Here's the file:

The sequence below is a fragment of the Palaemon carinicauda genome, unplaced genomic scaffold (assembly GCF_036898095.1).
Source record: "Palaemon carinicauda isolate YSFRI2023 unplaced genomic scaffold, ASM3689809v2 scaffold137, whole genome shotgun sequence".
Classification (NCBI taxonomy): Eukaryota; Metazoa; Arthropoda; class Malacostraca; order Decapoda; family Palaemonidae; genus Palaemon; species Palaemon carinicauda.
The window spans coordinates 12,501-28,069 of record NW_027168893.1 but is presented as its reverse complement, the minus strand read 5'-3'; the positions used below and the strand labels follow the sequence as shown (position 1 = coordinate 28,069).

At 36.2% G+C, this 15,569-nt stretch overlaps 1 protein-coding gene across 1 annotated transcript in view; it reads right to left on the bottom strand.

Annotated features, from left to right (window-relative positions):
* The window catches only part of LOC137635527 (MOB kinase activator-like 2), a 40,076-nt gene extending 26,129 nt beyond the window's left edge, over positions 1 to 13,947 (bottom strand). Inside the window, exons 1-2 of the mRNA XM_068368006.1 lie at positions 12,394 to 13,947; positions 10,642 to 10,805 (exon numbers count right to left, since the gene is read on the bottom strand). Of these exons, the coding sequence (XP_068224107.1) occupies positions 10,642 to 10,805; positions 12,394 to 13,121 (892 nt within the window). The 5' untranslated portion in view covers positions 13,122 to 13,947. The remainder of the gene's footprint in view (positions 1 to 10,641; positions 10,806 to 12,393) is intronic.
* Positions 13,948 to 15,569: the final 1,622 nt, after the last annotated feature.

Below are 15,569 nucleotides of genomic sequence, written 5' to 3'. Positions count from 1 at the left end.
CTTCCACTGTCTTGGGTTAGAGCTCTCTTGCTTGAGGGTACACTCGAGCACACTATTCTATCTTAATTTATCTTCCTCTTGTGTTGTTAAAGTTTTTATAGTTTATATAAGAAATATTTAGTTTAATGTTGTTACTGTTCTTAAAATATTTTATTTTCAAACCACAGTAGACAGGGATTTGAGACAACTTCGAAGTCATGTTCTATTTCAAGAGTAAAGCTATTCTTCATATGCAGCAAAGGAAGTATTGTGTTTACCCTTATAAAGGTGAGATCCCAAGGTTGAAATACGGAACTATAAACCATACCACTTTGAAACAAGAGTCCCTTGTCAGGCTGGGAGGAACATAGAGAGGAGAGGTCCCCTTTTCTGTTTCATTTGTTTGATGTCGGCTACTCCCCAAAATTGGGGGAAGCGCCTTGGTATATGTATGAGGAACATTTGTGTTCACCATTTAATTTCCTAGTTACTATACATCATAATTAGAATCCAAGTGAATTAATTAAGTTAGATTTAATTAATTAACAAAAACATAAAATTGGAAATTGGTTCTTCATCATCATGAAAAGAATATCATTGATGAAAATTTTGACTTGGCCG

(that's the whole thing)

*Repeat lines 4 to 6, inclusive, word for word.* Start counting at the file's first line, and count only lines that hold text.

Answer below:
The window spans coordinates 12,501-28,069 of record NW_027168893.1 but is presented as its reverse complement, the minus strand read 5'-3'; the positions used below and the strand labels follow the sequence as shown (position 1 = coordinate 28,069).

At 36.2% G+C, this 15,569-nt stretch overlaps 1 protein-coding gene across 1 annotated transcript in view; it reads right to left on the bottom strand.

Annotated features, from left to right (window-relative positions):